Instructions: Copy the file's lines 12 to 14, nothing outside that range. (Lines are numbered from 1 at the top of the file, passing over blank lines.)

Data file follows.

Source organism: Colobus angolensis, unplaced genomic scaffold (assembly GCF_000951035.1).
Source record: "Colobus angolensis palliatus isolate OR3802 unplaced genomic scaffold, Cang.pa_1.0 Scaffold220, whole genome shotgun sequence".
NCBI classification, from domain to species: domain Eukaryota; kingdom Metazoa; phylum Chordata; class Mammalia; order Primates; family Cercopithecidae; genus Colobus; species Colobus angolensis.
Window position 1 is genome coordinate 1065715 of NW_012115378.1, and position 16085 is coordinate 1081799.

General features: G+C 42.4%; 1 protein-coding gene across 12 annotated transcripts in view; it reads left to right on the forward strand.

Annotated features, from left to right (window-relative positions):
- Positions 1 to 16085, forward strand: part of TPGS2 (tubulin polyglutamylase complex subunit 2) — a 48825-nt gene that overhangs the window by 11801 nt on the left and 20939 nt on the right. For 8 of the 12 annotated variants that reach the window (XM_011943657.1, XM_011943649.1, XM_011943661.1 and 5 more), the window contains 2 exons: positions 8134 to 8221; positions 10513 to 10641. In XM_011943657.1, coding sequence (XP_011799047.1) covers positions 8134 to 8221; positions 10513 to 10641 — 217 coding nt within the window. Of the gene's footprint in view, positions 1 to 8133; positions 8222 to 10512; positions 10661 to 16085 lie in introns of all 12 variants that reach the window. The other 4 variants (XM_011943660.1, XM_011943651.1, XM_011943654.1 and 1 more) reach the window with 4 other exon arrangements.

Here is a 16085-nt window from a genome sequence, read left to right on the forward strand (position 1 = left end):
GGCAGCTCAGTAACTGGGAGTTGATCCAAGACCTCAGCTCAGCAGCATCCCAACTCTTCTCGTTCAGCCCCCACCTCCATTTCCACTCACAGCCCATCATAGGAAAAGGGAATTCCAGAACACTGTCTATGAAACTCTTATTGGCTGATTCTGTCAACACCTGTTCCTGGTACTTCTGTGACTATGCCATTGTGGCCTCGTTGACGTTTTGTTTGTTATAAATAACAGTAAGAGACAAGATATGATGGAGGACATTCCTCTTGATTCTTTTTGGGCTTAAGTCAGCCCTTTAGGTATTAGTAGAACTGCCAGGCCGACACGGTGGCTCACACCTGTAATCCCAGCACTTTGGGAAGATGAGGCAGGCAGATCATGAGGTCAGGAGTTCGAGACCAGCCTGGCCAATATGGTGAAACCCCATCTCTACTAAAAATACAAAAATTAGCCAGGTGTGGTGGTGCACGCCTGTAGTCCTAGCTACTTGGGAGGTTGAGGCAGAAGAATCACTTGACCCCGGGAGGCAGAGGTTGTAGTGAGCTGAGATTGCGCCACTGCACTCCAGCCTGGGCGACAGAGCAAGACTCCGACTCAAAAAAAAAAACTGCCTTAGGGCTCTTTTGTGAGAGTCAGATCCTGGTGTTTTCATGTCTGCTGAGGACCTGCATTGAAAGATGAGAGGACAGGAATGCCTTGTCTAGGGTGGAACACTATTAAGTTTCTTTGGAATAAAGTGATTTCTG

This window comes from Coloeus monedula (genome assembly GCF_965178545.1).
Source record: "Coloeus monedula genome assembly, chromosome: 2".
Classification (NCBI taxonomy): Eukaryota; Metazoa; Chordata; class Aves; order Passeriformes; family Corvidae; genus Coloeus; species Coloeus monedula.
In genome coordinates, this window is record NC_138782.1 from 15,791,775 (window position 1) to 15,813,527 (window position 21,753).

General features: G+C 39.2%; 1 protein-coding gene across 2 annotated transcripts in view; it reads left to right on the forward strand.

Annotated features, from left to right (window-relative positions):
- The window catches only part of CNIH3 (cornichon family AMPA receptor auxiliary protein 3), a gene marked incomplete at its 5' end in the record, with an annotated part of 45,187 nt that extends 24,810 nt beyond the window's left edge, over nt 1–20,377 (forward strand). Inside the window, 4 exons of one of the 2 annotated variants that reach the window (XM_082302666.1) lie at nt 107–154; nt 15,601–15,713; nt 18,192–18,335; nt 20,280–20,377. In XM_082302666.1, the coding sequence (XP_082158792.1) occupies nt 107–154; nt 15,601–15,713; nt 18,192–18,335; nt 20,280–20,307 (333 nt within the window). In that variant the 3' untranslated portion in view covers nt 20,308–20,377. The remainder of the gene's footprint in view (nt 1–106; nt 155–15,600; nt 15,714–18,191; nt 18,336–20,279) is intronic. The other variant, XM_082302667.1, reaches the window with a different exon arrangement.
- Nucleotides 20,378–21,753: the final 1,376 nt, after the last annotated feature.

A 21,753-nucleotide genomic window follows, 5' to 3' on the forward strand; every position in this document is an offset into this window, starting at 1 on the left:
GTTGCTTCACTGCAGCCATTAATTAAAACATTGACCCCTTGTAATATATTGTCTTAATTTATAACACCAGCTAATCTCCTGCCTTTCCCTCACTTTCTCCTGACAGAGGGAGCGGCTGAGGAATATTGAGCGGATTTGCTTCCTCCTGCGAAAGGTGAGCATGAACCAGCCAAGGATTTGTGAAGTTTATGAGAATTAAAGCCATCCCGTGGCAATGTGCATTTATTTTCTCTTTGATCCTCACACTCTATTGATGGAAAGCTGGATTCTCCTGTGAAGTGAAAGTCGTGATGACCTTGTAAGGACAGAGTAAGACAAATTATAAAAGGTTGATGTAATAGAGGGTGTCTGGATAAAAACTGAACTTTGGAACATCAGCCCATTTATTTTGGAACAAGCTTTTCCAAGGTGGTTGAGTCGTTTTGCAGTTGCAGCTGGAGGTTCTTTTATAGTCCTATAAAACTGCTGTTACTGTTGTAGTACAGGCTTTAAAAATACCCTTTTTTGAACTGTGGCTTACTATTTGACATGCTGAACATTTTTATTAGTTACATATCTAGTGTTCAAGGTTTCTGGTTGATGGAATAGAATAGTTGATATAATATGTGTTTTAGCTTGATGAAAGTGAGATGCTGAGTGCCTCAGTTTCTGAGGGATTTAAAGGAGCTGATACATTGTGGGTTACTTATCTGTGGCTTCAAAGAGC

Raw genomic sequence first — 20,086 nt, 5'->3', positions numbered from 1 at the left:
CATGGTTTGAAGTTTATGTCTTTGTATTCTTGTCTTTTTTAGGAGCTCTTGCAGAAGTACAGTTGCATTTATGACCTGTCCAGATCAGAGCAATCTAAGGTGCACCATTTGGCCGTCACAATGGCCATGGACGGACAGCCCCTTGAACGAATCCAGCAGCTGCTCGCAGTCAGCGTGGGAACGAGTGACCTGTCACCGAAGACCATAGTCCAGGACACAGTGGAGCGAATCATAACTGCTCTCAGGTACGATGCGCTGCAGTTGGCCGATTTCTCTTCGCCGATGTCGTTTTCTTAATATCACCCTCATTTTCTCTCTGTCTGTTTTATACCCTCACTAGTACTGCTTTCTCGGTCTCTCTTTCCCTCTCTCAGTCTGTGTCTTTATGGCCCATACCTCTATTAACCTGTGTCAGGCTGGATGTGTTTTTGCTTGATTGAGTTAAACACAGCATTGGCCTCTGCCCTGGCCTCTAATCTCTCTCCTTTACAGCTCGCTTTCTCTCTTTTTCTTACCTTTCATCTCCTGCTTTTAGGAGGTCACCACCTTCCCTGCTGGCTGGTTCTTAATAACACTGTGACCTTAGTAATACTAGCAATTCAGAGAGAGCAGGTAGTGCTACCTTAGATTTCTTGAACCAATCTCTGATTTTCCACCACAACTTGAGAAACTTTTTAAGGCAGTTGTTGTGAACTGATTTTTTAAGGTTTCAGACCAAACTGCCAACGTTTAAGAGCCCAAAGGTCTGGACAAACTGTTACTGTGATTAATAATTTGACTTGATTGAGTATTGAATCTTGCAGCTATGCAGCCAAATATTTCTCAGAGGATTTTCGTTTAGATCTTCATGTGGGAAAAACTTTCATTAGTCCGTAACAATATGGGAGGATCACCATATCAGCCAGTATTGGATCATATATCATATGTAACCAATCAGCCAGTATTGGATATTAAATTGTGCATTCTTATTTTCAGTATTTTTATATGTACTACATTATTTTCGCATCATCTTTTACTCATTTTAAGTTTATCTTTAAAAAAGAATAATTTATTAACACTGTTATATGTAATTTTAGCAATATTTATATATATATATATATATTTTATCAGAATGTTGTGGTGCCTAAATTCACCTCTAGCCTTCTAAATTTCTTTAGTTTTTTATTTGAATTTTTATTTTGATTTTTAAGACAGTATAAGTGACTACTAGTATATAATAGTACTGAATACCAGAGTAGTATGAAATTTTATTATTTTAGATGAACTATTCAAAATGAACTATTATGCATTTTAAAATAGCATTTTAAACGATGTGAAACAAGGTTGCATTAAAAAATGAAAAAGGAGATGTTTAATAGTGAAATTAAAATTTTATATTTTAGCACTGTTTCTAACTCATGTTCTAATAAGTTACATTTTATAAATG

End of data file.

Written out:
Classification (NCBI taxonomy): Eukaryota; Metazoa; Chordata; class Aves; order Passeriformes; family Corvidae; genus Coloeus; species Coloeus monedula.
In genome coordinates, this window is record NC_138782.1 from 15,791,775 (window position 1) to 15,813,527 (window position 21,753).

General features: G+C 39.2%; 1 protein-coding gene across 2 annotated transcripts in view; it reads left to right on the forward strand.